The ups and down with changes in the Government have been challenging as well. You realize that there are good people in every organization and it takes time to find them and get to know them and build relationships. So much of success is about those relationships, and when things change, you have to start over. It can be exhausting!  That’s true in companies too – the leadership changes and you have to start over. That’s where there is some of the hardest work in the NGO space, generally, and there is less and less money to be had. Lots of organizations are tighter than they use to be and you have to really work at it. 

 Be resilient –grit, determination, and resilience – you have to be able to put the negative behind you and go on to the next day. For some people that doesn’t suit them, and I understand that’s not for everyone. I’m that kind of person who is not willing to give up.

Some people have told me that it was because I was so relentless (but in a nice way!) that they decided to support us.  Maybe they were just sick of hearing from me, but it works!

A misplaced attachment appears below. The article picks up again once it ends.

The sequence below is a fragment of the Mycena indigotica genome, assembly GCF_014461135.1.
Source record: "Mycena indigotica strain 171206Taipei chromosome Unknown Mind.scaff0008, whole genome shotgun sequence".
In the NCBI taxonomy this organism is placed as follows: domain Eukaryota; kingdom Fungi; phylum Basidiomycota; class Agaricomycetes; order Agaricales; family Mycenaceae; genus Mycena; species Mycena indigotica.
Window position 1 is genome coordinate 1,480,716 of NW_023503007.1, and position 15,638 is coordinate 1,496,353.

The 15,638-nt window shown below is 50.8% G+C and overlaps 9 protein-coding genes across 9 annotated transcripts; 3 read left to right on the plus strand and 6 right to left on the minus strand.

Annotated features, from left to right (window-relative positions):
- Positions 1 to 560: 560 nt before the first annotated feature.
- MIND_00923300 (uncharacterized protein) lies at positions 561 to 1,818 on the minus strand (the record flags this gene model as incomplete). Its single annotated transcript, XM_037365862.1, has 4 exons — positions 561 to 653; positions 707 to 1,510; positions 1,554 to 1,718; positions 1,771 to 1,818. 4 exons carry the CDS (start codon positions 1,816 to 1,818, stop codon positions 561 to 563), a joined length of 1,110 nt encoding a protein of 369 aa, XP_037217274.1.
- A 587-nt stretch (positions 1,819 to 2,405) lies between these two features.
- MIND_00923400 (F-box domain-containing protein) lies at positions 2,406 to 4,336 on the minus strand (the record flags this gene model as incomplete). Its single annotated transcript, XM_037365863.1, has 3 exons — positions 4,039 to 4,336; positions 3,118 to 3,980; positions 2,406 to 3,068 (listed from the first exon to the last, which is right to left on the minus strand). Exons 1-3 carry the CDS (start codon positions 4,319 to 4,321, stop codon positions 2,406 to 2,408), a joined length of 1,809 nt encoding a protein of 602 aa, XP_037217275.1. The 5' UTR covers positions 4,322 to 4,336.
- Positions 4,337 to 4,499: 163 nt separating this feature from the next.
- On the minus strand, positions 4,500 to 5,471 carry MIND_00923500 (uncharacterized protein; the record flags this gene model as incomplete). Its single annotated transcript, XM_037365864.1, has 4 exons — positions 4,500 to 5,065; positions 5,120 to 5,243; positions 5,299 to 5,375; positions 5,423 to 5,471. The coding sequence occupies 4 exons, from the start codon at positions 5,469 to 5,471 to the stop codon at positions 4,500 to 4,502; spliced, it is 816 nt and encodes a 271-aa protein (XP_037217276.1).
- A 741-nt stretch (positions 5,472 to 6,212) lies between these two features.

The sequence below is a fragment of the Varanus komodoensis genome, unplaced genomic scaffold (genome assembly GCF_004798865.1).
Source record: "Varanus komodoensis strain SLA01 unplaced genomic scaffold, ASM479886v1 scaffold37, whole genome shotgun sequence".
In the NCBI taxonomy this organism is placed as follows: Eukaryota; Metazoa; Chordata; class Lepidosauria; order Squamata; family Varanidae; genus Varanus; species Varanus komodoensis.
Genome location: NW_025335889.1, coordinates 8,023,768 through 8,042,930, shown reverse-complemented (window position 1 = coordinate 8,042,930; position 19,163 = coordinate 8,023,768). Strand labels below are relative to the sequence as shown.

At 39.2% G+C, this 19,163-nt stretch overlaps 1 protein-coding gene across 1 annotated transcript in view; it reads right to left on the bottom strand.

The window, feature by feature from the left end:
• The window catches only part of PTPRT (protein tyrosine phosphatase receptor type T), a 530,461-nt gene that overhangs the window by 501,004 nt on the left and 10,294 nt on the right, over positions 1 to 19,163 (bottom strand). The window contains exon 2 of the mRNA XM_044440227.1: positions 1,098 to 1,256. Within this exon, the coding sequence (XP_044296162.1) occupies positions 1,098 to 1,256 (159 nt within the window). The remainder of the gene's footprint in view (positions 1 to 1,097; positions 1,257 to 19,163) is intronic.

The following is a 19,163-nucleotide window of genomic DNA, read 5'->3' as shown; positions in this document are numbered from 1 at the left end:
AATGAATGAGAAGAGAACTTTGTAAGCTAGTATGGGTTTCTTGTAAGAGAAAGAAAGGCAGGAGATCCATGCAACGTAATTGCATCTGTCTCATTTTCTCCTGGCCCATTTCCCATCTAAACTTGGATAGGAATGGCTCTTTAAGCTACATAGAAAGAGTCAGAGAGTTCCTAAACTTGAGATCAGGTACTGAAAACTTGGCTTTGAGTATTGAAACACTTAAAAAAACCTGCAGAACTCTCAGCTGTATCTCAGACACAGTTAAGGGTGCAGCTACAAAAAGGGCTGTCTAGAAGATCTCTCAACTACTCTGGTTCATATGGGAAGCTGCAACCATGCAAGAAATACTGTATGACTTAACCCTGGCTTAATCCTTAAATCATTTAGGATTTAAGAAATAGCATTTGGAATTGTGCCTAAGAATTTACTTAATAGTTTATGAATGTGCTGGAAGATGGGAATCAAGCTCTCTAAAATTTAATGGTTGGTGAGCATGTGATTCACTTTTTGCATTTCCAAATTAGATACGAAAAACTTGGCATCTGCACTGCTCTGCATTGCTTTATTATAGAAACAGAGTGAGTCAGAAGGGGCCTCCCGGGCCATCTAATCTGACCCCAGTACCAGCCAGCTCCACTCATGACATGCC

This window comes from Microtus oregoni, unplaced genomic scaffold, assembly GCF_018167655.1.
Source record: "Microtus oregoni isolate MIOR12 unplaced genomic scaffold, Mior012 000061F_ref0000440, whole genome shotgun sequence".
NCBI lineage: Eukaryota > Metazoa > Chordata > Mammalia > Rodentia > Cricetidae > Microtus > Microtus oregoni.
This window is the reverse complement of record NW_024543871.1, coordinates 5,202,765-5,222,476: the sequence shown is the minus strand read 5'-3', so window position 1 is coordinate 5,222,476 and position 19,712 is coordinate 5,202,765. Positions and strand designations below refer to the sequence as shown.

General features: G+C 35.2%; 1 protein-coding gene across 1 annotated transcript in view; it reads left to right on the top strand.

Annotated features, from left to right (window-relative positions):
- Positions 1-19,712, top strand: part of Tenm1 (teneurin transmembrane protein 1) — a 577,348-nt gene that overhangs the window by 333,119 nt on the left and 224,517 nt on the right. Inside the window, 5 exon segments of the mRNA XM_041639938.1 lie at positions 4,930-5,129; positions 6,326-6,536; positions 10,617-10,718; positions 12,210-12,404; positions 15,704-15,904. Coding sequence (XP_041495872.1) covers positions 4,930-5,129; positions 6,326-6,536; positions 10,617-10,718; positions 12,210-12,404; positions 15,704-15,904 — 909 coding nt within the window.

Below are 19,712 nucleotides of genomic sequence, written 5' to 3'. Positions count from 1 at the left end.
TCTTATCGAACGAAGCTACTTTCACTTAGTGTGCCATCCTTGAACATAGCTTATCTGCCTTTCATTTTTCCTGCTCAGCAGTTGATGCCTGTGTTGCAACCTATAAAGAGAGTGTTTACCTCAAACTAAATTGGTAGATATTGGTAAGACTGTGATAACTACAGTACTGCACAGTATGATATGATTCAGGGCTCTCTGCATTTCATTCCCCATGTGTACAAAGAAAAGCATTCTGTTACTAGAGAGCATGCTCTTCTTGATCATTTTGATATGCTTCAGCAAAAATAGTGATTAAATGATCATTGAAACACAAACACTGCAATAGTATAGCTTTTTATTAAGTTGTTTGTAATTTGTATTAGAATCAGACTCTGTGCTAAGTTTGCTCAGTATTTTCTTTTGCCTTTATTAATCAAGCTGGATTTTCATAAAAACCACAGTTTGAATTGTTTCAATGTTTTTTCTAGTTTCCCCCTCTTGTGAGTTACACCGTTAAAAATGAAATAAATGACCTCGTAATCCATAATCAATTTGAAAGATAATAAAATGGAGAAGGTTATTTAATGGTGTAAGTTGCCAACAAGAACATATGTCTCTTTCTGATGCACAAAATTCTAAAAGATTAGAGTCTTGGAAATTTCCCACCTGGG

The saying that the squeaky wheel gets the oil is true, but you also have to be likable. You have to be careful about it, and when you notice that you may be overdoing it, you have to have the intuition to know when to stop. People who are good at this, can read others well and see that they’re getting in the way. So much of success in any job is about building relationships, being reliable and doing what you said. People see that you’re doing your very best and you really care, and that counts. People give money to people – not so much to the project. In a way, I had an advantage because I did this towards the latter part of my career where I had already built up a lot of relationships and hopefully, some good will. I admire the people that do a start-up out of university or early on and they don’t know anyone. I don’t even know how they get their first meeting with anyone. So much of it for me was built on my relationships to do that. 

Every once in a while I do get the odd job offer at a big company, but I couldn’t do it now. I’m so committed to this and feel like it’s going to succeed no matter what. I can’t see giving it up until the day when it’s not needed anymore. I hope that we do get to that point where an organization like Plug’n Drive is not needed, and then I’ll sail off into the sunset into my retirement. When EVs will be everywhere. 

Are dealerships ready for EVs?

Are dealerships ready for EVs?

A Cold Weather Incident on the Model 3

A Cold Weather Incident on the Model 3